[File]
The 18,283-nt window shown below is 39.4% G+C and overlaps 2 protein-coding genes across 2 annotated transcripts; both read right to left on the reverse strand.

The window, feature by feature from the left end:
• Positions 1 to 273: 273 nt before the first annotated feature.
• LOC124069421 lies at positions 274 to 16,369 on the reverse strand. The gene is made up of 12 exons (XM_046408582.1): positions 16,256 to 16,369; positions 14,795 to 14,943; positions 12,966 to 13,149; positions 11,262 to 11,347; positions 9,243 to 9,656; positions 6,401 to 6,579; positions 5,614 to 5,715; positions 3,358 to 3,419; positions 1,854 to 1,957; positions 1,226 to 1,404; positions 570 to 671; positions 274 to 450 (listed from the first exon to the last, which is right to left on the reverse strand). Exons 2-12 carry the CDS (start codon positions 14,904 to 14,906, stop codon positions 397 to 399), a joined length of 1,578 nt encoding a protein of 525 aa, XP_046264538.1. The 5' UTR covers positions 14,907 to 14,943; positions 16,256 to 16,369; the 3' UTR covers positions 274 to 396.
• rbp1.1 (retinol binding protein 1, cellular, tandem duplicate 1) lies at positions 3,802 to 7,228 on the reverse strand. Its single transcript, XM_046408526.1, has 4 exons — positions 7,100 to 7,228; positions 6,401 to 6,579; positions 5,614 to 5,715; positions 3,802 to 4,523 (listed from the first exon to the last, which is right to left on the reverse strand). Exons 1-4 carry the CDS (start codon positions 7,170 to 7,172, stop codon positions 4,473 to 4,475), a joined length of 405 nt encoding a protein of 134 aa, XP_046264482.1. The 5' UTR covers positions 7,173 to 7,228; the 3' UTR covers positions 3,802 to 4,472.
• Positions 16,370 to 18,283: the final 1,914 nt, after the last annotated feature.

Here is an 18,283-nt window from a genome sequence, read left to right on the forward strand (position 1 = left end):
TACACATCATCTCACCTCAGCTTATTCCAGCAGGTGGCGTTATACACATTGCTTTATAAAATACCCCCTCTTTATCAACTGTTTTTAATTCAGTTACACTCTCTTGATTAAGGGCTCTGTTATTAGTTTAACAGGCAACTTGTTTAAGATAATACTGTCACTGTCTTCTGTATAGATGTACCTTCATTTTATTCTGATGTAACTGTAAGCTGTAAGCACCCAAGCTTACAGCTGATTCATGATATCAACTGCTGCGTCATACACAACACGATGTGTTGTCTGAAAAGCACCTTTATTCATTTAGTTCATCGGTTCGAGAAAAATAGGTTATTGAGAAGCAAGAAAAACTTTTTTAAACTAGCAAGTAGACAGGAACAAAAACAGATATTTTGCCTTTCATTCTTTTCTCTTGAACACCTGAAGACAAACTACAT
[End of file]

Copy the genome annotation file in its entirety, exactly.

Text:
The 18,283-nt window shown below is 39.4% G+C and overlaps 2 protein-coding genes across 2 annotated transcripts; both read right to left on the reverse strand.

The window, feature by feature from the left end:
• Positions 1 to 273: 273 nt before the first annotated feature.
• LOC124069421 lies at positions 274 to 16,369 on the reverse strand. The gene is made up of 12 exons (XM_046408582.1): positions 16,256 to 16,369; positions 14,795 to 14,943; positions 12,966 to 13,149; positions 11,262 to 11,347; positions 9,243 to 9,656; positions 6,401 to 6,579; positions 5,614 to 5,715; positions 3,358 to 3,419; positions 1,854 to 1,957; positions 1,226 to 1,404; positions 570 to 671; positions 274 to 450 (listed from the first exon to the last, which is right to left on the reverse strand). Exons 2-12 carry the CDS (start codon positions 14,904 to 14,906, stop codon positions 397 to 399), a joined length of 1,578 nt encoding a protein of 525 aa, XP_046264538.1. The 5' UTR covers positions 14,907 to 14,943; positions 16,256 to 16,369; the 3' UTR covers positions 274 to 396.
• rbp1.1 (retinol binding protein 1, cellular, tandem duplicate 1) lies at positions 3,802 to 7,228 on the reverse strand. Its single transcript, XM_046408526.1, has 4 exons — positions 7,100 to 7,228; positions 6,401 to 6,579; positions 5,614 to 5,715; positions 3,802 to 4,523 (listed from the first exon to the last, which is right to left on the reverse strand). Exons 1-4 carry the CDS (start codon positions 7,170 to 7,172, stop codon positions 4,473 to 4,475), a joined length of 405 nt encoding a protein of 134 aa, XP_046264482.1. The 5' UTR covers positions 7,173 to 7,228; the 3' UTR covers positions 3,802 to 4,472.
• Positions 16,370 to 18,283: the final 1,914 nt, after the last annotated feature.

Here is an 18,283-nt window from a genome sequence, read left to right on the forward strand (position 1 = left end):
TACACATCATCTCACCTCAGCTTATTCCAGCAGGTGGCGTTATACACATTGCTTTATAAAATACCCCCTCTTTATCAACTGTTTTTAATTCAGTTACACTCTCTTGATTAAGGGCTCTGTTATTAGTTTAACAGGCAACTTGTTTAAGATAATACTGTCACTGTCTTCTGTATAGATGTACCTTCATTTTATTCTGATGTAACTGTAAGCTGTAAGCACCCAAGCTTACAGCTGATTCATGATATCAACTGCTGCGTCATACACAACACGATGTGTTGTCTGAAAAGCACCTTTATTCATTTAGTTCATCGGTTCGAGAAAAATAGGTTATTGAGAAGCAAGAAAAACTTTTTTAAACTAGCAAGTAGACAGGAACAAAAACAGATATTTTGCCTTTCATTCTTTTCTCTTGAACACCTGAAGACAAACTACAT